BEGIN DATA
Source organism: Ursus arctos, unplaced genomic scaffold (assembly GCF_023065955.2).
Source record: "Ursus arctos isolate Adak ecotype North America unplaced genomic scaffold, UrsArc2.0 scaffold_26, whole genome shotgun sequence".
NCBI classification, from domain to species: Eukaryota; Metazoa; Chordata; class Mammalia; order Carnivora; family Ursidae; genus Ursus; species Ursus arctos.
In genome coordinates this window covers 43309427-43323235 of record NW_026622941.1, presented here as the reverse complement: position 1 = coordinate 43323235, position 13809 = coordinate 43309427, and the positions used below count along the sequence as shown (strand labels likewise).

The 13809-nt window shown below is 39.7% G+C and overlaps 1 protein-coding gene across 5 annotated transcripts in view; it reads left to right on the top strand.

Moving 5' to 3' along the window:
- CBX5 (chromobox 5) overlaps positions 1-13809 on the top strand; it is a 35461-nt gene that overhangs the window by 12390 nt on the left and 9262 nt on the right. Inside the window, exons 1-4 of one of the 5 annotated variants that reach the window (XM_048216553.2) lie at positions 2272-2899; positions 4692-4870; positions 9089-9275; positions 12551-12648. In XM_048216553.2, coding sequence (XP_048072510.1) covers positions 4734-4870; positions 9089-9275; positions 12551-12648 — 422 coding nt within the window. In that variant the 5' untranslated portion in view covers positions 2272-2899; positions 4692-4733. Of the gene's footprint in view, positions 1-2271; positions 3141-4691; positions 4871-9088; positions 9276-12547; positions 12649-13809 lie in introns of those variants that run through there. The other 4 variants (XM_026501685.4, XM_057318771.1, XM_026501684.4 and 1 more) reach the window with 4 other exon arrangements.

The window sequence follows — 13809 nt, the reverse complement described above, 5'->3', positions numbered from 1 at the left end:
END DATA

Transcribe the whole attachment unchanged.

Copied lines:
Source organism: Ursus arctos, unplaced genomic scaffold (assembly GCF_023065955.2).
Source record: "Ursus arctos isolate Adak ecotype North America unplaced genomic scaffold, UrsArc2.0 scaffold_26, whole genome shotgun sequence".
NCBI classification, from domain to species: Eukaryota; Metazoa; Chordata; class Mammalia; order Carnivora; family Ursidae; genus Ursus; species Ursus arctos.
In genome coordinates this window covers 43309427-43323235 of record NW_026622941.1, presented here as the reverse complement: position 1 = coordinate 43323235, position 13809 = coordinate 43309427, and the positions used below count along the sequence as shown (strand labels likewise).

The 13809-nt window shown below is 39.7% G+C and overlaps 1 protein-coding gene across 5 annotated transcripts in view; it reads left to right on the top strand.

Moving 5' to 3' along the window:
- CBX5 (chromobox 5) overlaps positions 1-13809 on the top strand; it is a 35461-nt gene that overhangs the window by 12390 nt on the left and 9262 nt on the right. Inside the window, exons 1-4 of one of the 5 annotated variants that reach the window (XM_048216553.2) lie at positions 2272-2899; positions 4692-4870; positions 9089-9275; positions 12551-12648. In XM_048216553.2, coding sequence (XP_048072510.1) covers positions 4734-4870; positions 9089-9275; positions 12551-12648 — 422 coding nt within the window. In that variant the 5' untranslated portion in view covers positions 2272-2899; positions 4692-4733. Of the gene's footprint in view, positions 1-2271; positions 3141-4691; positions 4871-9088; positions 9276-12547; positions 12649-13809 lie in introns of those variants that run through there. The other 4 variants (XM_026501685.4, XM_057318771.1, XM_026501684.4 and 1 more) reach the window with 4 other exon arrangements.

The window sequence follows — 13809 nt, the reverse complement described above, 5'->3', positions numbered from 1 at the left end: